There is a strange ritual that’s observed every April in the mountains of Canmore. The months of snow and stationary trainers create an urge, an inexorable drive, that pushes the cyclist to ride. With snow covering the valley until late Spring, there is only one trail* available for those possessed by that powerful call to ride . For almost a month, waves of riders will mechanically pedal up the Smith-Dorrien road, otherwise known as The Gap.
*used in the loosest sense of the word
Narrow, winding, mountainous road. That pretty much covers it. A constant climb up a dirt and gravel road, riding The Gap is an exercise in the desperate. No one would accuse the trail* of being fun. But, with every other trail in the valley still wet, snowy, or generally un-rideable for weeks to come, the Gap offers the only opportunity to ride.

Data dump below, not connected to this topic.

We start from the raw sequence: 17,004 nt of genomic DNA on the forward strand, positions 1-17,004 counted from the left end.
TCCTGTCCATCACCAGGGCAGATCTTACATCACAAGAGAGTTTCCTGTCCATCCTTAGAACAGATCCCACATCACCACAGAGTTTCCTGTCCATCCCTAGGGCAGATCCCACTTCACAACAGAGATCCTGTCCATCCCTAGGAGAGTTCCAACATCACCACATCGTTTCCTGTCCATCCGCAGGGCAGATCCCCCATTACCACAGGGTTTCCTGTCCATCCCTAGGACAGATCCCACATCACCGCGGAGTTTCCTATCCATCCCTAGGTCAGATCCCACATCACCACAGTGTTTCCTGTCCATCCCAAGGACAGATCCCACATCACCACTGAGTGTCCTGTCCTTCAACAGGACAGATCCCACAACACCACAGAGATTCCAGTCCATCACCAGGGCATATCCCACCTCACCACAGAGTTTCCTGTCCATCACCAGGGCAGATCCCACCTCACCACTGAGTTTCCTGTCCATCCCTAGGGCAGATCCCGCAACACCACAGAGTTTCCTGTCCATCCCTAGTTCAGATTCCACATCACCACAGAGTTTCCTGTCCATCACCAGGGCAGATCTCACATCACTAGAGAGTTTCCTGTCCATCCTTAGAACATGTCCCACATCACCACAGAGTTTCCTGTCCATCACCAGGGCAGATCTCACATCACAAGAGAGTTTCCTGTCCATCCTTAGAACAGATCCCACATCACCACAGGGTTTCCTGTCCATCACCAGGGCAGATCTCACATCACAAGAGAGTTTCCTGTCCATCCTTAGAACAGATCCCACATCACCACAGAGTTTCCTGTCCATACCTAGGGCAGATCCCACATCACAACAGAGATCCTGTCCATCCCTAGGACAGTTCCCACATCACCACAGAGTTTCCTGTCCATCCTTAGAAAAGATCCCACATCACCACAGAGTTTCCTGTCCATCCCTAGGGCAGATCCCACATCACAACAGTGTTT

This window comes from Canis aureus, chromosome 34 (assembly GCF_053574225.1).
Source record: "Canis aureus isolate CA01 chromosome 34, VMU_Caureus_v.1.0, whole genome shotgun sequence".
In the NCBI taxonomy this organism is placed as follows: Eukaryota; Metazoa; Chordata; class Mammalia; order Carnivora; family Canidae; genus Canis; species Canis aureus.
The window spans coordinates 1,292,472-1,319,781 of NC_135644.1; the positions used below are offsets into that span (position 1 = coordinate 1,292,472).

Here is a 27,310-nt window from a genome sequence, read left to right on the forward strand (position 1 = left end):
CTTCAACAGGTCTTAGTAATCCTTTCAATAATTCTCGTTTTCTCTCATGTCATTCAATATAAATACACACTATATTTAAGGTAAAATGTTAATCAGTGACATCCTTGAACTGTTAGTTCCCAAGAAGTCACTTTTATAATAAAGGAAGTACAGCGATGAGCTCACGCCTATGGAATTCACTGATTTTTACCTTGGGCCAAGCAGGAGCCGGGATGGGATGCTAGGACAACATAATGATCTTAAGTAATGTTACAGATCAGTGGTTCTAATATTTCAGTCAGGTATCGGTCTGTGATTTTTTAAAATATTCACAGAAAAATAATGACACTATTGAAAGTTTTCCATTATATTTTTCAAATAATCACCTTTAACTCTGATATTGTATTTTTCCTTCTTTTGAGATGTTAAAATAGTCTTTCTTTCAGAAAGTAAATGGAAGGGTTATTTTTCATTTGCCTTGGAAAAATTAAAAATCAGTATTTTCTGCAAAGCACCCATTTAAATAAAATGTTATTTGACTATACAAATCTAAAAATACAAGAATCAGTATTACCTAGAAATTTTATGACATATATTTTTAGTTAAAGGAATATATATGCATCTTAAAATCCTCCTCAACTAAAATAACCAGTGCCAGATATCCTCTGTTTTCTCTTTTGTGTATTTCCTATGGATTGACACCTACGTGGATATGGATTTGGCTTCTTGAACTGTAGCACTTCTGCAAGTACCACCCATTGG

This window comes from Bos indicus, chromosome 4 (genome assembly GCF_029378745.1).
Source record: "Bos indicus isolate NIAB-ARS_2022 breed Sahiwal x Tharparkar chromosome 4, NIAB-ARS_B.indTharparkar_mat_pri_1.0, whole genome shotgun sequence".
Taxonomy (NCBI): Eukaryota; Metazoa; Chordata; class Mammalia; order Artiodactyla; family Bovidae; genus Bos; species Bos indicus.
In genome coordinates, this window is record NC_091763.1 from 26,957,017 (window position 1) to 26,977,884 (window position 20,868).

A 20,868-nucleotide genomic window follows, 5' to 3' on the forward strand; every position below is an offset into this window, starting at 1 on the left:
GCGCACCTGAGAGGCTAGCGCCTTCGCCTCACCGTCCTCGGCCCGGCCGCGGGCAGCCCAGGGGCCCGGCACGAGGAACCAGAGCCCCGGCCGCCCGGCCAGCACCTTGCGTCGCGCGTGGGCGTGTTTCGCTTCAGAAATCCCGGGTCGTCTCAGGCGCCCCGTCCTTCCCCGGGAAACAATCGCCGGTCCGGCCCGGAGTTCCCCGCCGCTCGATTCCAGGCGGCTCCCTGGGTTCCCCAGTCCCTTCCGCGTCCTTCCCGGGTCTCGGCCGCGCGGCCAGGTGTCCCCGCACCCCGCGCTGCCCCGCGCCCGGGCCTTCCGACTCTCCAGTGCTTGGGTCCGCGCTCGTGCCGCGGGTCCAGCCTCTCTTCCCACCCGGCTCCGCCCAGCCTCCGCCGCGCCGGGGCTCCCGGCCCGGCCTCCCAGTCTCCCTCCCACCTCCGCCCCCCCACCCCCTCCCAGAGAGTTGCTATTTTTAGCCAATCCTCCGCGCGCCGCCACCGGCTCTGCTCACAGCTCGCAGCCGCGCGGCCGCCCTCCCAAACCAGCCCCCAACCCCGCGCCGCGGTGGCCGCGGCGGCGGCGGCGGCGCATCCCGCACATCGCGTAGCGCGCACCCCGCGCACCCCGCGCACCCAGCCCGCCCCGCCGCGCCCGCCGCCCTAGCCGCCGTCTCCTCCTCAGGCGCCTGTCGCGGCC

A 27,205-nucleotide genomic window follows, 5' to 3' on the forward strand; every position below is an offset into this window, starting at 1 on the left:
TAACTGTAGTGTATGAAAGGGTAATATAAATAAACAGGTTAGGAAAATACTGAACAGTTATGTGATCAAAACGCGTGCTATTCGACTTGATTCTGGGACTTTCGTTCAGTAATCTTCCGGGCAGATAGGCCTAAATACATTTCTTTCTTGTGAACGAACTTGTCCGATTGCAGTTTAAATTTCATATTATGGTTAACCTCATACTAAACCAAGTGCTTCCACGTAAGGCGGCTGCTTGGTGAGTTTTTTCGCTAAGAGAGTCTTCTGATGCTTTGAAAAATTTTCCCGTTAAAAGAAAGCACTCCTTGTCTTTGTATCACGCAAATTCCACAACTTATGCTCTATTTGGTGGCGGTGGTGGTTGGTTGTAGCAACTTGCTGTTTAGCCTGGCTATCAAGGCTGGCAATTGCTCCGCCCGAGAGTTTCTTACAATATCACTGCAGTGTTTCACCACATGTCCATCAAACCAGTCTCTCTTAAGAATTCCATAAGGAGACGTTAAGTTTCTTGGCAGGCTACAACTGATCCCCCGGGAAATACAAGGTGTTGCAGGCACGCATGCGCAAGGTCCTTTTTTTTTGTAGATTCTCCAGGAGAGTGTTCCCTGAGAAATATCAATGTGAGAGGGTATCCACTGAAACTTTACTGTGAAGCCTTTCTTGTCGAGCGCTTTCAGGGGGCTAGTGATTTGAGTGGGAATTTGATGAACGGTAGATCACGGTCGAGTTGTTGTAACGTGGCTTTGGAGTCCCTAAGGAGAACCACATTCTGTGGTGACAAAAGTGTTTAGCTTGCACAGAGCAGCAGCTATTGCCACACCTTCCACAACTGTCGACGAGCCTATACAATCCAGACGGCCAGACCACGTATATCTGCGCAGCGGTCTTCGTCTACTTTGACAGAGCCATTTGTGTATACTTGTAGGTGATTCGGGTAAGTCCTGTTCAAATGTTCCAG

*again, used in the loosest sense of the word
Starting from downtown, The climb winds past the Nordic Centre towards Spray Village. As the road transitions into dirt, replete with wash-board ripples and pot-holes, the mind usually starts to wander. Churning gears, you’ll say to yourself “Maybe the Reclaimer is clear” or “I should see if the lower Nordic Centre is good enough to ride”. But you’ll soon realize that it’s too early, there’s too much snow, to entertain riding anywhere else.
Arriving at the top, a sweeping corner dissolves into a body of water. There is a vague sense that the trail* continues, winding its way down the valley pass, that collides with a stronger sense that you’re done climbing for the day. There is little sense of accomplishment. The climb up The Gap is too short, and not steep enough, to bestow that. The only thing left to do is to turn around and head back down, secure with the knowledge that, at least, a little fitness has been gained in the early season. At least you got out for a ride. In fact, it felt pretty good to be on the bike. Maybe you’ll do it again.